See image: Is the orange or the green time correspondence the correct way to play? (Does the hand without grace notes begin to play at the same time as the grace notes, or the main notes, by the other hand?)

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  • Those are not mordents.
    – phoog
    Commented Jul 23, 2023 at 23:20
  • Is there a specific term other than 'ornament'? Commented Jul 24, 2023 at 0:36
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    @Kilian Foth That's what I had thought, but then I saw a video tutorial that played the LH in the first example (m107) immediately when the RH start to play the grace note: 5:31 youtube.com/watch?v=-PuxGfX7OKs Commented Jul 24, 2023 at 14:30
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    @KilianFoth notes with ornaments that should be played on the beat are also typically aligned this way, so the alignment really doesn't tell you much. The first note of the main theme of the rondo is a good example.
    – phoog
    Commented Jul 24, 2023 at 15:47
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    I play green in the second movement and orange in the third. But I've never played this on a period piano - I might play green in the third on a piano with a weaker bass. Commented Jul 26, 2023 at 1:25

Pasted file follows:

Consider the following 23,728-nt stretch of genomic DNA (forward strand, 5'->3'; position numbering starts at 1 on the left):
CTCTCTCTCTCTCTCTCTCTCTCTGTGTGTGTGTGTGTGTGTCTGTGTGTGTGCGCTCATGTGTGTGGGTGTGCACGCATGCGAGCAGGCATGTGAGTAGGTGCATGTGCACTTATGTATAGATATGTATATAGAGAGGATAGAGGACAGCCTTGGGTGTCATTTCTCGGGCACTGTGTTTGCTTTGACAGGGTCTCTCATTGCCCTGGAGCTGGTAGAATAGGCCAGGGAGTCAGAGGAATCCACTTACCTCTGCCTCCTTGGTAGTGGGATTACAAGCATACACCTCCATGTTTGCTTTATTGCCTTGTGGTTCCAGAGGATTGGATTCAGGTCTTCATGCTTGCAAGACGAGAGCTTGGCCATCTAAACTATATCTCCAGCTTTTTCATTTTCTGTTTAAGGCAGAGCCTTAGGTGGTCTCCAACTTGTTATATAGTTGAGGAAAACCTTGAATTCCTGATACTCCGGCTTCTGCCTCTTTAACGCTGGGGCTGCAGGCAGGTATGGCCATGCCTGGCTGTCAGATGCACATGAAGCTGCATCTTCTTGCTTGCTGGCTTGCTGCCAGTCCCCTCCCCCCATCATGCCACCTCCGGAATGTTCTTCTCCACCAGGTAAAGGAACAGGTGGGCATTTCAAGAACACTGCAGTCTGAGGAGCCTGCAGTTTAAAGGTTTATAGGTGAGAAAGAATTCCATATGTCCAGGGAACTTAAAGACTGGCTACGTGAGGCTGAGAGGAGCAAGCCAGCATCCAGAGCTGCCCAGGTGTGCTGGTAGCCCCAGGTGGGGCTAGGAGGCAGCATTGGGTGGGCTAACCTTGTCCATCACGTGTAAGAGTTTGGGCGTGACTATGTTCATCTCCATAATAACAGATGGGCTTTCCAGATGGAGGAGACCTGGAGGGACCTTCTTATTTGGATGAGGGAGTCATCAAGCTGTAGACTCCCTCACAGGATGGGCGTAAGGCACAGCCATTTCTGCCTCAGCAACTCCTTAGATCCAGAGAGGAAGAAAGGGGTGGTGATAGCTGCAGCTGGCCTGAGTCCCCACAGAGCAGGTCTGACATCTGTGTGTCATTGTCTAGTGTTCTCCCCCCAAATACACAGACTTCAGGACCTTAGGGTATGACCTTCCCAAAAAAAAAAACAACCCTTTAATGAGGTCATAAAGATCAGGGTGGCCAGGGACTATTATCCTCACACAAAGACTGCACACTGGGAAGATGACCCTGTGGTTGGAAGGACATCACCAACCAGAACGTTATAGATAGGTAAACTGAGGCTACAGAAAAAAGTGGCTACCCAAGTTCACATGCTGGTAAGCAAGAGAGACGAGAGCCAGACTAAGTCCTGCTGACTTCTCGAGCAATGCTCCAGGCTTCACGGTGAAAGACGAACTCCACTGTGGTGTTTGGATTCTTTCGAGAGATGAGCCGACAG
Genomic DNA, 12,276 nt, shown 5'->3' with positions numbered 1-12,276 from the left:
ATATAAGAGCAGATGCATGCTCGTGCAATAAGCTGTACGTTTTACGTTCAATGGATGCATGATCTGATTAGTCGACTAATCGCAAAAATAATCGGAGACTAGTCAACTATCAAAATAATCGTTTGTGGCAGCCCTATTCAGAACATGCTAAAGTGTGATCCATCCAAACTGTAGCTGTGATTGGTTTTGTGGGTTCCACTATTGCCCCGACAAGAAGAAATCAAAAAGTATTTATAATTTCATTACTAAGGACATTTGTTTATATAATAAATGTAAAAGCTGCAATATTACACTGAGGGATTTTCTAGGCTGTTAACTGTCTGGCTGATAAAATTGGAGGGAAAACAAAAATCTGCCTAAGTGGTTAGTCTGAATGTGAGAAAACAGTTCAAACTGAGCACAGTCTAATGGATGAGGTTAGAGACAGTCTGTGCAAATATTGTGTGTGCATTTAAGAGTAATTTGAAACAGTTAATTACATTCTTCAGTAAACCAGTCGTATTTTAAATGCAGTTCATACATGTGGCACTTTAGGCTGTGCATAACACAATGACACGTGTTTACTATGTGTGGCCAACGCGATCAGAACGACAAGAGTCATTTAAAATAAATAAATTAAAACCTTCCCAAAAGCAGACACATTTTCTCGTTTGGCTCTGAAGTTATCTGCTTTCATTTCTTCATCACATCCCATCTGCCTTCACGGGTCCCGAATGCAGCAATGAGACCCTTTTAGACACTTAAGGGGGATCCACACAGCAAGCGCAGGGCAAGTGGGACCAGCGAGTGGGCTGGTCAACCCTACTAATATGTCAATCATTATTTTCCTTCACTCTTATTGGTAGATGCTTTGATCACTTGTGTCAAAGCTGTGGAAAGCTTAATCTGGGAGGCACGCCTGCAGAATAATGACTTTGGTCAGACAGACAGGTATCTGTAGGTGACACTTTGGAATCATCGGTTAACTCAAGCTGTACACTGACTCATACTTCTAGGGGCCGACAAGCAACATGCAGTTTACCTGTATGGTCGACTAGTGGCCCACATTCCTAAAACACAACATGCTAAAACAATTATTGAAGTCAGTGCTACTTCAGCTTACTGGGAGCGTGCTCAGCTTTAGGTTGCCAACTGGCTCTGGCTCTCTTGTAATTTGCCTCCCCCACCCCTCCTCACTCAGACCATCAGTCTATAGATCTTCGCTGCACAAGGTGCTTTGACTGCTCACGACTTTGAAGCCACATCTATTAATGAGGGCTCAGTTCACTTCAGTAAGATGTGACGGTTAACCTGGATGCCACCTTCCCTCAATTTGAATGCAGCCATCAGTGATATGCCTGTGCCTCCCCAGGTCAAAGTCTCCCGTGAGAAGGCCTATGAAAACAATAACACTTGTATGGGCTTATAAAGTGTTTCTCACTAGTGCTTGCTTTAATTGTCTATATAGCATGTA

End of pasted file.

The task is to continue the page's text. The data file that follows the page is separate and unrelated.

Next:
2 Answers 2


I have the impression that Mozart appogiaturas are "supposed to be" played on the beat. https://www.pianostreet.com/smf/index.php?topic=52829.0, see the discussion about the Henle edition (which is sort of the authority on how things are "supposed to be played").

Aha, I have found a better source than a forum: https://content.alfred.com/catpages/00-24458.pdf

In Mozart's music all appoggiaturas, whether long or short, and that includes those written with a cross-stroke, are played ON THE BEAT. In his Essay, C.P.E Bach endorsed the notating of appoggiaturas with small notes representing their true values.

There's also Grace notes: when are they played on the beat, and when are they played off?.

  • Thanks for that Alfred source! Commented Aug 15, 2023 at 14:49

In this piece, all of the ornaments are usually played ahead of the beat. That is, the main notes in the right and left hands are played together, preceded by the ornaments.

As one example, Daniel Barenboim's recording is played this way. It's easier to hear if you play the recording at a slower speed.

  • If you listen to Barenboim's performance of the first example, you'll see that he plays the r.h. E just a hair before the l.h. A, nearly at the same time, and the r.h. A and C sharp are distinctly later.
    – phoog
    Commented Jul 24, 2023 at 15:42
  • @phoog Are you suggesting the answer is wrong, or just that I should post a different recording?
    – Aaron
    Commented Jul 24, 2023 at 18:16
  • It's wrong by virtue of being too general. All the ornaments are not usually played before the beat, though some are. (Also note that most modern editions change the notation that Mozart used for the main theme of the rondo, obscuring Mozart's notational practice and making it difficult to interpret.)
    – phoog
    Commented Jul 24, 2023 at 22:11

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